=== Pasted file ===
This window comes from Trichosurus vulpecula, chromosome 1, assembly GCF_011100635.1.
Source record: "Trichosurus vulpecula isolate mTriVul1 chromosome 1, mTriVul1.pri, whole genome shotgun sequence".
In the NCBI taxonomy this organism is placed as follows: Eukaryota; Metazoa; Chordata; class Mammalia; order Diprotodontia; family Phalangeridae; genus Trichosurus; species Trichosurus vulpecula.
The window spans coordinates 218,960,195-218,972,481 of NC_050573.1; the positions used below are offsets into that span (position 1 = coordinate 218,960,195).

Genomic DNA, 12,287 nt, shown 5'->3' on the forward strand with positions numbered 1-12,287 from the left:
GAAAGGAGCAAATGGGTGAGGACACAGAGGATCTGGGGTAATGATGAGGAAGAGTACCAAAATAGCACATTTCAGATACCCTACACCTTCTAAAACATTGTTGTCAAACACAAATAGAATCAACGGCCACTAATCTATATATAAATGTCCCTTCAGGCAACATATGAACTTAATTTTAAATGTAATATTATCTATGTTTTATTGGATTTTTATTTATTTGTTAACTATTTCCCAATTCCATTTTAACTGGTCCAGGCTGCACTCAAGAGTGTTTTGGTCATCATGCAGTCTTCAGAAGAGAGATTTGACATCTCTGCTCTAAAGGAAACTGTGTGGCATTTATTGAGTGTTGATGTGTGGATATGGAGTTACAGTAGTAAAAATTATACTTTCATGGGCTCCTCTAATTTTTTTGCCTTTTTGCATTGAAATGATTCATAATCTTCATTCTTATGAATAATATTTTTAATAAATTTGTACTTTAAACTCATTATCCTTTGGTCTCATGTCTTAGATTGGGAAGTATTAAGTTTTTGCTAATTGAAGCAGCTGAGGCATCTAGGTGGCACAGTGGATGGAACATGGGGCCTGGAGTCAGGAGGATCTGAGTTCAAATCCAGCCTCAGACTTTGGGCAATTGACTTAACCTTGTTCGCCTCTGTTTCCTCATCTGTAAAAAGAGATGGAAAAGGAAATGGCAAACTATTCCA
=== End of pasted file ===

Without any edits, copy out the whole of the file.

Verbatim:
This window comes from Trichosurus vulpecula, chromosome 1, assembly GCF_011100635.1.
Source record: "Trichosurus vulpecula isolate mTriVul1 chromosome 1, mTriVul1.pri, whole genome shotgun sequence".
In the NCBI taxonomy this organism is placed as follows: Eukaryota; Metazoa; Chordata; class Mammalia; order Diprotodontia; family Phalangeridae; genus Trichosurus; species Trichosurus vulpecula.
The window spans coordinates 218,960,195-218,972,481 of NC_050573.1; the positions used below are offsets into that span (position 1 = coordinate 218,960,195).

Genomic DNA, 12,287 nt, shown 5'->3' on the forward strand with positions numbered 1-12,287 from the left:
GAAAGGAGCAAATGGGTGAGGACACAGAGGATCTGGGGTAATGATGAGGAAGAGTACCAAAATAGCACATTTCAGATACCCTACACCTTCTAAAACATTGTTGTCAAACACAAATAGAATCAACGGCCACTAATCTATATATAAATGTCCCTTCAGGCAACATATGAACTTAATTTTAAATGTAATATTATCTATGTTTTATTGGATTTTTATTTATTTGTTAACTATTTCCCAATTCCATTTTAACTGGTCCAGGCTGCACTCAAGAGTGTTTTGGTCATCATGCAGTCTTCAGAAGAGAGATTTGACATCTCTGCTCTAAAGGAAACTGTGTGGCATTTATTGAGTGTTGATGTGTGGATATGGAGTTACAGTAGTAAAAATTATACTTTCATGGGCTCCTCTAATTTTTTTGCCTTTTTGCATTGAAATGATTCATAATCTTCATTCTTATGAATAATATTTTTAATAAATTTGTACTTTAAACTCATTATCCTTTGGTCTCATGTCTTAGATTGGGAAGTATTAAGTTTTTGCTAATTGAAGCAGCTGAGGCATCTAGGTGGCACAGTGGATGGAACATGGGGCCTGGAGTCAGGAGGATCTGAGTTCAAATCCAGCCTCAGACTTTGGGCAATTGACTTAACCTTGTTCGCCTCTGTTTCCTCATCTGTAAAAAGAGATGGAAAAGGAAATGGCAAACTATTCCA